By Danielle Komis
Just when you thought you finally had your taxes conquered after long hours with your new tax computer software last year, think again.
Each year, ever-changing tax laws mess with our routine-loving minds, mocking us with their technical mumbo jumbo, driving us to want to throw down our forms and admit defeat.
Fortunately, this year’s changes aren’t extreme and can easily be conquered — if you’ve got the knowledge, experts said.
So to help out those who still feel overwhelmed, two tax experts — Linda Hemingway, an Athens State University accounting professor who volunteers with the Volunteer Income Tax Assistance program, and Calhoun Community College tax instructor Rita Mintz — give the heads-up on changes for filing in 2007.
Armed with their knowledge, you can hope not to miss out on tax savings or make a mistake that will force you to refund some money to the government at the most inopportune time, like next Christmas (when you have to break the bad news to the kids that they won’t receive the new video game console they haven’t stopped talking about).
The taxman wants to pay you!
Thankfully, one of the big changes this year is the refund of a long-distance telephone tax, which was established in 1898 as a luxury tax on wealthy Americans who owned telephones.
Early last year, the U.S. Treasury Department conceded the tax was no longer useful, and now taxpayers are entitled to a $30 to $60 standard refund, depending on your exemptions.
Or, if you think you’re entitled to more than that, you can dig through receipts and figure out the actual amount of tax paid. But don’t forget to request the refund this year, because this is a one-time thing, Mintz warned.
Another tax shelter bites the dust
Using your children’s accounts as tax shelters was once a nice way to stick it to the man, but the IRS grew savvy to that plot this year. Now, you may end up with higher-than-expected tax bills due to a change in the “kiddie tax.”
Before, only children under 14 with investment income were subject to the kiddie tax — the nickname for the part of the child’s tax that must be figured at the parent’s top rate instead of the child’s rate, which is usually lower. Now, the kiddie tax is extended to children under 18, and the change is retroactive to January 2006.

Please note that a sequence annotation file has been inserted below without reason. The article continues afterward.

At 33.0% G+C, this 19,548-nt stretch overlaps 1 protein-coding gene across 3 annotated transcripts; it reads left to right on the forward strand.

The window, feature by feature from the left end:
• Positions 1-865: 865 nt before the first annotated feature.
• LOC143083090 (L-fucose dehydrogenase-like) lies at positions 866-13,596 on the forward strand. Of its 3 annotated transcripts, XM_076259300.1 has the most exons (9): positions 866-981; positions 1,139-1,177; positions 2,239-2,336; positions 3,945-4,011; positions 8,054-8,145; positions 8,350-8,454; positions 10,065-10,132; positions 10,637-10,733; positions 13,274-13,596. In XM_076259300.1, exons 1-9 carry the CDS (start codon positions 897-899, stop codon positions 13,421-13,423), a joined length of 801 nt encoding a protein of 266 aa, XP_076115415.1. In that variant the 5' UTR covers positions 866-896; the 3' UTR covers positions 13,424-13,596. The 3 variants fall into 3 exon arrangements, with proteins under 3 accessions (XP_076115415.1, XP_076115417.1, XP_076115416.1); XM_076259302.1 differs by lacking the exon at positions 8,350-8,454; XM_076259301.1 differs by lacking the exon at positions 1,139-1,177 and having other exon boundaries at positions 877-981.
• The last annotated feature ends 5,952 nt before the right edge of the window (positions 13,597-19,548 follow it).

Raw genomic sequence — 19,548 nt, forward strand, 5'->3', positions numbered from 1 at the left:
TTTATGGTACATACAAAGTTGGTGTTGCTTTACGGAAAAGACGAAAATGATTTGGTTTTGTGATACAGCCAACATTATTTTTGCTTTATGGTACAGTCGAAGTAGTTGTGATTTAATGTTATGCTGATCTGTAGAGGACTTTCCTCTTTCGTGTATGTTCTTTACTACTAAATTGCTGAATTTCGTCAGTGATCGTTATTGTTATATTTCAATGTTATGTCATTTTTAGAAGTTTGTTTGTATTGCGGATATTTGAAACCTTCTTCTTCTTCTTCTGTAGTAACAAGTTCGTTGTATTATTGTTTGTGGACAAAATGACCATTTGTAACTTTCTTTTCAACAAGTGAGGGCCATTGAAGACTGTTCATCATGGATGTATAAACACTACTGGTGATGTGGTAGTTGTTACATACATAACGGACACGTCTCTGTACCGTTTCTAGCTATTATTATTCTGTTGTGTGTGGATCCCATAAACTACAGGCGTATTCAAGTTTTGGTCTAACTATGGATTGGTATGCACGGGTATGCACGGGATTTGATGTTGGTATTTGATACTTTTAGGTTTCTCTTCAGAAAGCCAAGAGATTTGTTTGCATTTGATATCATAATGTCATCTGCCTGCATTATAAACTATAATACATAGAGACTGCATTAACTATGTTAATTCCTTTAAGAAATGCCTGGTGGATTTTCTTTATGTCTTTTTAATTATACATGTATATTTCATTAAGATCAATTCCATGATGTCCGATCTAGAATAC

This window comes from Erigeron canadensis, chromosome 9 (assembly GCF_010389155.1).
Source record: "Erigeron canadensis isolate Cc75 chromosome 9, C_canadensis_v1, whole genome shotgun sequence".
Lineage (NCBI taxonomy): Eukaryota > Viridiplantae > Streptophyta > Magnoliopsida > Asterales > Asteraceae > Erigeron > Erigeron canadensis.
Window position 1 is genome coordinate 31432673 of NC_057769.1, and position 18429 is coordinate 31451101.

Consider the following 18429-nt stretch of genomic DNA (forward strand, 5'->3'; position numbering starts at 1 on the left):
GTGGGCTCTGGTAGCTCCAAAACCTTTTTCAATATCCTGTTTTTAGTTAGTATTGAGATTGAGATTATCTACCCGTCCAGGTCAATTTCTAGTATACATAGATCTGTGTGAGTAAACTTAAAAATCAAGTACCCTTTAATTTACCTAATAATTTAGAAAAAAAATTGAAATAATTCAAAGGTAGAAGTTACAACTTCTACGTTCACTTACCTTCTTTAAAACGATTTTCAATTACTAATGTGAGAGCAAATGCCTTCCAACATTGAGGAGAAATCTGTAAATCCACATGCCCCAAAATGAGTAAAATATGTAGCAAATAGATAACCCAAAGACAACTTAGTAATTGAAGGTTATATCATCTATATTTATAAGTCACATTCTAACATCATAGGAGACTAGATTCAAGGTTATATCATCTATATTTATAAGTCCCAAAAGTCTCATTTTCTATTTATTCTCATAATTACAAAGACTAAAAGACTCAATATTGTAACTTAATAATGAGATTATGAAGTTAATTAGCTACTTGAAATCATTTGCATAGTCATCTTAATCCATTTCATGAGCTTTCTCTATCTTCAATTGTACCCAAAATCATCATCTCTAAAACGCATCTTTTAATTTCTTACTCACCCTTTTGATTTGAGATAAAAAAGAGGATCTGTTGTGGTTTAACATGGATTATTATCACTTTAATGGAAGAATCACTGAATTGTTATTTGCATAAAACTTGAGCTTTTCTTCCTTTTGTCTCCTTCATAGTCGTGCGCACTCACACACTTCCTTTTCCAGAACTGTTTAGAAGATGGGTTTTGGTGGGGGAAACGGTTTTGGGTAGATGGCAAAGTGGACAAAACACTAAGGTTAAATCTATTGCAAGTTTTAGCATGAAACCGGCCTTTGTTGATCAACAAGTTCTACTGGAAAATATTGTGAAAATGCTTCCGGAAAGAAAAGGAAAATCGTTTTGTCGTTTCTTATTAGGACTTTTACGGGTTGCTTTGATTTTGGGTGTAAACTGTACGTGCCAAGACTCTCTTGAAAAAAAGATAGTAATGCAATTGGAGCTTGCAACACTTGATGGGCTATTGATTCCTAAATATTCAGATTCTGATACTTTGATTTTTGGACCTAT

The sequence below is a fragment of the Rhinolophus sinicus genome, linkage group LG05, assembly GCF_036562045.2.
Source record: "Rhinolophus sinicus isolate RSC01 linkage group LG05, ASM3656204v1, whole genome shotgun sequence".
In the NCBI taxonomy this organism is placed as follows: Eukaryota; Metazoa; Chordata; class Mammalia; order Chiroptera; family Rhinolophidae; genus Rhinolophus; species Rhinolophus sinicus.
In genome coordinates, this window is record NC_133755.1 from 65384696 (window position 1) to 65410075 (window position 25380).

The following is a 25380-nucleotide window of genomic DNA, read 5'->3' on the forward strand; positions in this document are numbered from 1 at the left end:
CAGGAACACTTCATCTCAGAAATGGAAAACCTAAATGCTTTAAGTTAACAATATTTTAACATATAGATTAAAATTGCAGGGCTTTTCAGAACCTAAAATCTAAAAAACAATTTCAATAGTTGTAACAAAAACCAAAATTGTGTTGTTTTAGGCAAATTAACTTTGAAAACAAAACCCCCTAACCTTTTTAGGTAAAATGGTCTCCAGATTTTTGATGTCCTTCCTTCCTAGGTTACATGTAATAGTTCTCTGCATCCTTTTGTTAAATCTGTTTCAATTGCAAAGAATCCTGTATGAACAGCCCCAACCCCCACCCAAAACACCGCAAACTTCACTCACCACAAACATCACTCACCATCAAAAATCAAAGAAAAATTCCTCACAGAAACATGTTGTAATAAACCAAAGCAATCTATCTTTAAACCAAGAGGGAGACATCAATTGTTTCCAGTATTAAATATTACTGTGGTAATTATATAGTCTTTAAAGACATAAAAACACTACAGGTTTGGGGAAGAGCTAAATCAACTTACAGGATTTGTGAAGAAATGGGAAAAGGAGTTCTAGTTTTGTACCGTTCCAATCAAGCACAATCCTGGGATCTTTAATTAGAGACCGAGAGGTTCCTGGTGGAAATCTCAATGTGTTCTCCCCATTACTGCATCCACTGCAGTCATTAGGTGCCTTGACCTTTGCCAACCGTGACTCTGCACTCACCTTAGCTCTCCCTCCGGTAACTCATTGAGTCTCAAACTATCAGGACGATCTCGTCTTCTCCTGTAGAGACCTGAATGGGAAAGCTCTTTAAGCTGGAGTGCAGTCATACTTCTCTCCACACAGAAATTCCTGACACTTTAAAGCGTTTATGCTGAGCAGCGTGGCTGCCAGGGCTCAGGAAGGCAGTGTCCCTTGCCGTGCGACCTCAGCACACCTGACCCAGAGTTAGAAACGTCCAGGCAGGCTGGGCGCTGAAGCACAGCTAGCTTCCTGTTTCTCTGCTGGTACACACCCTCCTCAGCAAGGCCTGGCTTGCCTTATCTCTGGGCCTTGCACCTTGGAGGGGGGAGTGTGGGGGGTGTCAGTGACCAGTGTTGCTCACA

“This was to prevent parents from shifting an investment into a child’s name and later paying lower dividends,” Mintz said.
These tax deductions are expired ... uh, never mind
Many tax deductions that were supposed to meet the ax last year were revived in December, including educators’ classroom expenses, college tuition and state and local general sales tax deductions.
These deductions don’t appear on tax packages mailed to taxpayers who filed on paper in the past because the IRS had already sent 2006 tax forms to the printer before the deductions were renewed.
Check out www.irs.gov to find out how to wedge them into your tax return (and you thought you’d have a dull weekend).
Despite what IRS forms might say, April 17 — not April 16 — is the last day to file and pay your taxes this year.
This year the filing date is not the typical April 15 because it falls on a Sunday and April 16 falls on Emancipation Day, a legal holiday in the District of Columbia. Paper forms were printed before the IRS was aware the holiday would affect taxpayers nationwide.
No longer can you just throw some old socks into a bag and drop them off at your local thrift store and write it off. Now, if you donate items to charity, you must be able to prove that those items were in good used condition or better to claim a deduction for them.
Also, while people are used to being able to deduct cash contributions to charity, receipts now are required. No longer will she be so quick to throw cash into the Salvation Army bucket at Christmas, Hemingway said.
“Now, I’m going to stop and think about that,” she said.
Writing a check instead is a good way to give but still get the tax refund you deserve, she said.
Blue Book value no more
Donating your car to charity isn’t as lucrative tax-wise as it used to be. A tax law that changed in 2005, which many people still overlook, dictates that you have to wait until the charity actually sells the car and sends you the 1099 form before you can write off the amount, Mintz said.
Prior to the new law, you could just use the fair market value of the car as the write-off, which is typically higher than what the car is actually sold for.
“People were really inflating the value of the car,” she said.
Don’t cash in stock yet!
For the years 2008 to 2010, capital gains and dividends tax rates will fall to 0 percent for taxpayers in the 10 or 15 percent tax bracket. So if you can hold off to cash in, you could potentially get substantial tax savings, Mintz said.
Prior to 2008, long-term capital gains from the sale of assets held longer than one year, as well as dividends, were taxed at a maximum of 5 percent if the seller was in the 10 or 15 percent tax bracket.
Need free tax assistance?
Low-income families qualify for the Volunteer Income Tax Assistance. Certified volunteers sponsored by various organizations receive training to help prepare basic tax returns in communities across the country. Don’t forget to bring last year’s tax forms and current W-2 from employer, 1099s with interest, and Social Security card.
Some local VITA sites in the area are:
Decatur Public Library
504 Cherry St. N.E.
n Mondays, 1 to 5 p.m.; Wednesdays, 1 to 5 p.m.; Saturday, 9:30 a.m. to 1 p.m.
Athens State University
Chasteen Hall, corner of Clinton
and Hobbs Streets
March 17, 9 a.m. to noon; April 7, 9 a.m. to noon
245 B Jackson St. S.E.
Thursdays, 8 a.m. to 4 p.m.
By appointment only. Call 355-7252.
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